The loose ball foul is perhaps the most controversial foul in basketball because of inconsistencies in its enforcement.
Sometimes, loose ball fouls are ignored, and the officials allow the match to continue. At other times, a loose ball foul is called when it should instead have been a flagrant foul.
“Look up the rules!” you may exclaim. Well, NBA or NCAA rulebooks don’t always help since their wording is open to interpretation. Nonetheless, rulebooks are our best friend when defining a foul, so I’m going to base this guide on written rules.
Types Of Fouls In Basketball
There are three types of fouls in basketball – at least, in accordance with NBA rules – technical fouls, personal fouls, and team fouls.
Technical fouls are called for unsportsmanlike conduct. Additionally, these fouls occur from violations by team members seated on the bench or by team members on the floor.
Rule 12 Point A of the 2019-2020 NBA Rulebook includes the following types of technical fouls:
- Excessive timeouts, when a team with no timeouts left asks for a timeout.
- Delay-of-game, which happens when players interfere with the flow of the game.
- Basket ring, backboard, or support, when a defensive or offensive player hangs on the offensive team’s basket ring, net, backboard, or support.
- Conduct, which is called for conduct detrimental to the game (like physically contacting an official, use of profane language, or taunting).
- Fighting fouls, which is called if players, coaches, or trainers fight.
Personal fouls, in contrast, are fouls committed by a player against an opposing player in order to impede their progress on the court. In the NBA, personal fouls include punching fouls, flagrant fouls (called when unnecessary contact occurs), as well as loose ball fouls.
There also are team fouls, which is the total number of personal fouls committed by players on a team. Once a team reaches the team foul limit within a specified period, the bonus situation occurs. Each subsequent foul beyond the foul limit earns the opposing team free throws.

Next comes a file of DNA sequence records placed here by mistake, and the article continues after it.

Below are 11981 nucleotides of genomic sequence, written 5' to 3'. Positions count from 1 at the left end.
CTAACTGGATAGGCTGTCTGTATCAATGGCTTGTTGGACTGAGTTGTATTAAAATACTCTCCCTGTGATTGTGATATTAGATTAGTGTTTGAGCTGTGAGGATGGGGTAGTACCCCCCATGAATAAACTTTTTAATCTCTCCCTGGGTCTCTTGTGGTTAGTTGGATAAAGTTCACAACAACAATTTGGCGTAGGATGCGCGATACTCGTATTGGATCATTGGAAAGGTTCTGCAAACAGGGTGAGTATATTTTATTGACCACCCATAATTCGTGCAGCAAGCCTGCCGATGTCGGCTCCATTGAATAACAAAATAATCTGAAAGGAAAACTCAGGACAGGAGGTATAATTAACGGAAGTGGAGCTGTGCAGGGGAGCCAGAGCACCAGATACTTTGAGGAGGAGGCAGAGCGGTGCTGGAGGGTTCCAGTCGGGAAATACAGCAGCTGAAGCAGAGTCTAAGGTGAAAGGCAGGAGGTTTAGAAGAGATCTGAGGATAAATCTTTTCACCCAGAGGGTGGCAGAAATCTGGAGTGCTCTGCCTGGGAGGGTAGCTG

What Is A Loose Ball Foul In Basketball? Loose Ball Foul Explained
This article’s description of a loose ball foul is based on the 2019-2020 NBA Rulebook. If another association governs your games, make sure to check out its rulebook – rules may differ.
Anyway, loose ball fouls in the NBA are defined by Rule 12 Point B. Section VIII. A loose ball foul is called when a player commits a personal foul when no team is in control of the ball. Note that in loose-ball situations, punching and flagrant fouls aren’t considered loose ball fouls.
In the NBA, loose ball fouls are penalized as follows:
- The offending player’s team gets a team foul.
- The offending player gets a personal foul.
- The offended team is awarded possession on the sideline. If no penalty exists, the offended team gets the ball nearest the spot where play was interrupted but no nearer the baseline than the foul line extended.
- The offended player gets one free throw attempt, as well as a free penalty throw attempt if there is a penalty situation.
If a loose ball foul call against the defensive team is followed by a field goal, the offended player gets one free throw attempt for a three- or four-point play. This clause holds regardless of which offensive player is fouled or whether or not there is a penalty situation.
If a loose ball foul call against the defensive team is followed by a successful free throw, the offended player is awarded one free throw, regardless of whether a penalty is in effect.
Finally, if a loose ball foul against the offensive team is called and a field goal is made by the same offensive player, no points are scored.
Examples Of Loose Ball Fouls In Basketball
Here are three examples of a loose ball foul:
- The ball is in the air after a rebound, and one player grabs the arm of their opponent to prevent them from retrieving the ball.
- A defender manages to poke the ball out of the opponent’s hands, and players dive to attempt to gain possession.
- A player’s shot is blocked, resulting in the ball getting loose. The player then pushes the opponent to the ground to keep them away from the ball.
Loose ball foul calls can sometimes be controversial. This usually happens when the foul situation is ambiguous and can be viewed in multiple ways.
When a loose ball occurs, you should do everything you can so that your team gains possession of the ball. However, you should also remember that any foul – apart from punching and flagrant fouls – committed when none of the teams is in possession of the ball can lead to a loose ball foul.
You should assess the risks and decide if the chance of getting a foul outweighs the consequences for you and your team.
If you’re losing and the end of the game is near, taking the risk could be a reasonable choice. But if the situation isn’t that urgent, you should probably instead keep your cool and try to avoid loose ball fouls.
If you violate rules particularly rigorously, you may even be removed from the court. So be sure to always weigh the risks and act in accordance with the situation.